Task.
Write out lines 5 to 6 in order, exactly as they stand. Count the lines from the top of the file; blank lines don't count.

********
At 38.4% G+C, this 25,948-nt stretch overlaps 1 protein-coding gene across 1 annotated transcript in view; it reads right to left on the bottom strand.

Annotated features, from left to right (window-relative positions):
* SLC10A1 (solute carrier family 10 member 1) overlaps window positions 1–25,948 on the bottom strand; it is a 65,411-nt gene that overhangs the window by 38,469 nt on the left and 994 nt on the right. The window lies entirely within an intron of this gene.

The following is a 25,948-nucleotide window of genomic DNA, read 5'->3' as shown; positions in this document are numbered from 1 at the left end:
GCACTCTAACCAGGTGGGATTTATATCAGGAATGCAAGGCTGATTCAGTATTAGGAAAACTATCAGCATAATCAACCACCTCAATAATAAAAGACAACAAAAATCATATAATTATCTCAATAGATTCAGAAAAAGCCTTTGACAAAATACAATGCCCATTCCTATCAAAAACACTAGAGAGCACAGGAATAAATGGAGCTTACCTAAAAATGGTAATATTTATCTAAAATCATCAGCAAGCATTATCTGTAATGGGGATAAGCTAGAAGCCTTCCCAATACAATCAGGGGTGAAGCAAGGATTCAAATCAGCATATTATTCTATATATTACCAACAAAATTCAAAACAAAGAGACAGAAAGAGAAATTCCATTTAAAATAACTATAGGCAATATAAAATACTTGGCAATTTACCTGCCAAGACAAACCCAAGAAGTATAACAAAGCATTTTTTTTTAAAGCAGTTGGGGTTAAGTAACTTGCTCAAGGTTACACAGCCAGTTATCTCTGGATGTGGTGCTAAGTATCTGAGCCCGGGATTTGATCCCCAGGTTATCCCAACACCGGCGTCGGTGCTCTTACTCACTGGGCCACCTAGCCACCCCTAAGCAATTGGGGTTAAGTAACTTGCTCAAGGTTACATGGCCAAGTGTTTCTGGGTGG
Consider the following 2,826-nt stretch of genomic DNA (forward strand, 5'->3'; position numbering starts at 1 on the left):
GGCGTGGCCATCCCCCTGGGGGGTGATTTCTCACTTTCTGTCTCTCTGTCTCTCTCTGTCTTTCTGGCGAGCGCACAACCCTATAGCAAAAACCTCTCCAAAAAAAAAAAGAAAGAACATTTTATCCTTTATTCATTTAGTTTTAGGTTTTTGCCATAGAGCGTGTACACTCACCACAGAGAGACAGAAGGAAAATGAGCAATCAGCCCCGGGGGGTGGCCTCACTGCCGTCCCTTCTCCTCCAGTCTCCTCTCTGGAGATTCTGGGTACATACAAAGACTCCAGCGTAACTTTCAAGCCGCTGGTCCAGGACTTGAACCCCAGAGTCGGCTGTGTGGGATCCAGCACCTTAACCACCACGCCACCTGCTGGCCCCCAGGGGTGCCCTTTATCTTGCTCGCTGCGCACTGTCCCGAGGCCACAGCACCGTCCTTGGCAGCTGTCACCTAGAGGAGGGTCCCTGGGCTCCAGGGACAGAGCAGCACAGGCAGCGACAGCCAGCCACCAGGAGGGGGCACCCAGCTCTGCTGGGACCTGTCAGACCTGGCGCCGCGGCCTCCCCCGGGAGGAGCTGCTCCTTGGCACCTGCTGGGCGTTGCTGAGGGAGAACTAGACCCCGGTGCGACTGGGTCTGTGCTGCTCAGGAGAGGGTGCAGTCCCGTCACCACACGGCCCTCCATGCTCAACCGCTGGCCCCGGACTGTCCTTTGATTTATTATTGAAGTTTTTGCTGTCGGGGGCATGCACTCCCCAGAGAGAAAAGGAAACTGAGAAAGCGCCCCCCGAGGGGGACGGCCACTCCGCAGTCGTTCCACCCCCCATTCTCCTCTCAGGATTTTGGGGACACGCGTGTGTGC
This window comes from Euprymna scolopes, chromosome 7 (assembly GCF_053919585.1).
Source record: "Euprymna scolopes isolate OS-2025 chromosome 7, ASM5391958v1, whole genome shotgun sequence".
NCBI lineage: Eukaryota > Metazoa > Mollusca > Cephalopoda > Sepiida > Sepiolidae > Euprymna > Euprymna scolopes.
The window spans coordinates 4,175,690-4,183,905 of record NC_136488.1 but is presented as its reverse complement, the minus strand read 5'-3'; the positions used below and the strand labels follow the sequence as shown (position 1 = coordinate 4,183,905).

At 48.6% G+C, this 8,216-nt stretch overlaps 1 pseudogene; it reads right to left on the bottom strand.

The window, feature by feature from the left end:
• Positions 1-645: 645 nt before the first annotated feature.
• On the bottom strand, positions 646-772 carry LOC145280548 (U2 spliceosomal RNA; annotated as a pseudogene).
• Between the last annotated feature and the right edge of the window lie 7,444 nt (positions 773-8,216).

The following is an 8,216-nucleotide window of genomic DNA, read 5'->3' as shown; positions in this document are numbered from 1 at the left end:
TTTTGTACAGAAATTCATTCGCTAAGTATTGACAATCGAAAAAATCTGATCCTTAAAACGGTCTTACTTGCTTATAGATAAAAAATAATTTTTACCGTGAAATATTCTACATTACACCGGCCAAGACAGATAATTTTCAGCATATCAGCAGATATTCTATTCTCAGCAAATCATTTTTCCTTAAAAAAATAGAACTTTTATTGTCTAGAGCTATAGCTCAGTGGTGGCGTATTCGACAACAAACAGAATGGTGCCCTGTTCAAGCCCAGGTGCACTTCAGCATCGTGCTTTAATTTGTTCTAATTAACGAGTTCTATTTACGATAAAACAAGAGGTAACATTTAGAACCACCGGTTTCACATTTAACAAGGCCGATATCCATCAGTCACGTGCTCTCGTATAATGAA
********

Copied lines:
GCACTCTAACCAGGTGGGATTTATATCAGGAATGCAAGGCTGATTCAGTATTAGGAAAACTATCAGCATAATCAACCACCTCAATAATAAAAGACAACAAAAATCATATAATTATCTCAATAGATTCAGAAAAAGCCTTTGACAAAATACAATGCCCATTCCTATCAAAAACACTAGAGAGCACAGGAATAAATGGAGCTTACCTAAAAATGGTAATATTTATCTAAAATCATCAGCAAGCATTATCTGTAATGGGGATAAGCTAGAAGCCTTCCCAATACAATCAGGGGTGAAGCAAGGATTCAAATCAGCATATTATTCTATATATTACCAACAAAATTCAAAACAAAGAGACAGAAAGAGAAATTCCATTTAAAATAACTATAGGCAATATAAAATACTTGGCAATTTACCTGCCAAGACAAACCCAAGAAGTATAACAAAGCATTTTTTTTTAAAGCAGTTGGGGTTAAGTAACTTGCTCAAGGTTACACAGCCAGTTATCTCTGGATGTGGTGCTAAGTATCTGAGCCCGGGATTTGATCCCCAGGTTATCCCAACACCGGCGTCGGTGCTCTTACTCACTGGGCCACCTAGCCACCCCTAAGCAATTGGGGTTAAGTAACTTGCTCAAGGTTACATGGCCAAGTGTTTCTGGGTGG
Consider the following 2,826-nt stretch of genomic DNA (forward strand, 5'->3'; position numbering starts at 1 on the left):